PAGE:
According to a three-month pilot research of people with hypertension published by Elsevier in the Canadian Journal of Cardiology, yoga is more advantageous than stretching activities for enhancing cardiovascular health and wellness. Yoga lowered resting heart rate and systolic blood pressure, which decreased 10-year cardiovascular risk.
Yoga is a part of the spiritual and physical habits of millions of people throughout the world. As yoga becomes a more widely practised form of exercise, study into the subject is growing. It is a versatile kind of exercise that can improve overall health and cardiovascular fitness. While there are many similarities between stretching exercises and the physical practises of yoga, there are also notable differences.
“The aim of this pilot study was to determine whether the addition of yoga to a regular exercise training regimen reduces cardiovascular risk,” explained lead investigator Paul Poirier, MD, PhD, Quebec Heart and Lung Institute – Laval University, and Faculty of Pharmacy, Laval University, Quebec, Canada.
“While there is some evidence that yoga interventions and exercise have equal and/or superior cardiovascular outcomes, there is considerable variability in yoga types, components, frequency, session length, duration, and intensity. We sought to apply a rigorous scientific approach to identify cardiovascular risk factors for which yoga is beneficial for at-risk patients and ways it could be applied in a healthcare setting such as a primary prevention program.”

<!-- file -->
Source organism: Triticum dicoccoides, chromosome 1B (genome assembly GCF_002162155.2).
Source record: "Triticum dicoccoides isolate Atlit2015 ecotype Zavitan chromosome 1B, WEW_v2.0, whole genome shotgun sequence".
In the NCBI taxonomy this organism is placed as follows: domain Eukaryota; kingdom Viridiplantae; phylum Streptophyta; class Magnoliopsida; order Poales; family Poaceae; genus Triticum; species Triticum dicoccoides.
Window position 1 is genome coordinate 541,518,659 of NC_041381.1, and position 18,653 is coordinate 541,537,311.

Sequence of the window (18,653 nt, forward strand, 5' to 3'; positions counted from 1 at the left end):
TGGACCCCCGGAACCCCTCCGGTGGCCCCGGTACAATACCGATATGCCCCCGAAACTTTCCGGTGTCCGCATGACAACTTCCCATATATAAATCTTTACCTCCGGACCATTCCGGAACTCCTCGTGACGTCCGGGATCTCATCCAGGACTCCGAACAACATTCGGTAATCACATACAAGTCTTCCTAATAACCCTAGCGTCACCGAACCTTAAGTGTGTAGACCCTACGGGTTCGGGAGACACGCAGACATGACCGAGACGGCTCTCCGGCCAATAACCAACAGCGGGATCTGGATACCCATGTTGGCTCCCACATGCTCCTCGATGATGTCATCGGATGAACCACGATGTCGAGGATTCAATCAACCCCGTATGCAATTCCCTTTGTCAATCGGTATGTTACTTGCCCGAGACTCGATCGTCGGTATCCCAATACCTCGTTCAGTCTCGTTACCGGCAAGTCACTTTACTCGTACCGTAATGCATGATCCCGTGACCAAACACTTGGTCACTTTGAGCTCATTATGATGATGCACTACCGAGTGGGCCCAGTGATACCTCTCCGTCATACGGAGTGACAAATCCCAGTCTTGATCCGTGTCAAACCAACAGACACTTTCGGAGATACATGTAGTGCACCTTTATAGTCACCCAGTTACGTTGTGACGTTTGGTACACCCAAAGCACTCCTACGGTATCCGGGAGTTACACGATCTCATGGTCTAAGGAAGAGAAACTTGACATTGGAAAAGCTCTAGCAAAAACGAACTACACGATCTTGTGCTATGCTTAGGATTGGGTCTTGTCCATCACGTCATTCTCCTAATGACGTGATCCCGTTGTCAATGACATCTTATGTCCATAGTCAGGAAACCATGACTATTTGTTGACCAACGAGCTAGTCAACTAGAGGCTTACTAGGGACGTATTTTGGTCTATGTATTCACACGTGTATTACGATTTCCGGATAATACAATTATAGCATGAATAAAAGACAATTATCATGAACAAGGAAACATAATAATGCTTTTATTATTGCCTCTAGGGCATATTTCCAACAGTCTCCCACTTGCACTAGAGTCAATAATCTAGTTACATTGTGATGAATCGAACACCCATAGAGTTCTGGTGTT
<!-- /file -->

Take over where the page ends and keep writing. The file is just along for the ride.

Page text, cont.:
For an exercise training programme, researchers included 60 people with metabolic syndrome and previously confirmed high blood pressure. Participants were split into two groups for the duration of the three-month intervention programme, and each group engaged in 15 minutes of organised yoga or stretching in addition to five sessions of 30 minutes of aerobic activity.
The Framingham and Reynolds Risk Scores, anthropometry, high-sensitivity C-reactive protein (hs-CRP), glucose, and cholesterol levels, as well as blood pressure, were all assessed. Age, sex, smoking rates, body mass index (BMI), resting systolic and diastolic blood pressure, resting heart rate, and pulse pressure did not differ across groups at the beginning of the study.
Both groups’ resting systolic and diastolic blood pressure, mean arterial blood pressure, and heart rates decreased after 3 months. Stretching only decreased systolic blood pressure by 4 mmHg, whereas yoga reduced it by 10 mmHg. Additionally, the yoga method decreased the 10-year cardiovascular risk score and resting heart rate.
Yoga has been demonstrated to help hypertension patients, although the precise mechanism by which it does so is still unclear. This pilot randomised trial demonstrates that stretching alone cannot account for all of its positive effects.
“This study provides evidence for an additional non-pharmacologic therapy option for cardiovascular risk reduction and blood pressure control in patients with high blood pressure, in the setting of a primary prevention exercise program,” noted Dr Poirier.
“As observed in several studies, we recommend that patients try to find exercise and stress relief for the management of hypertension and cardiovascular disease in whatever form they find most appealing. Our study shows that structured yoga practices can be a healthier addition to aerobic exercise than simply muscle stretching.”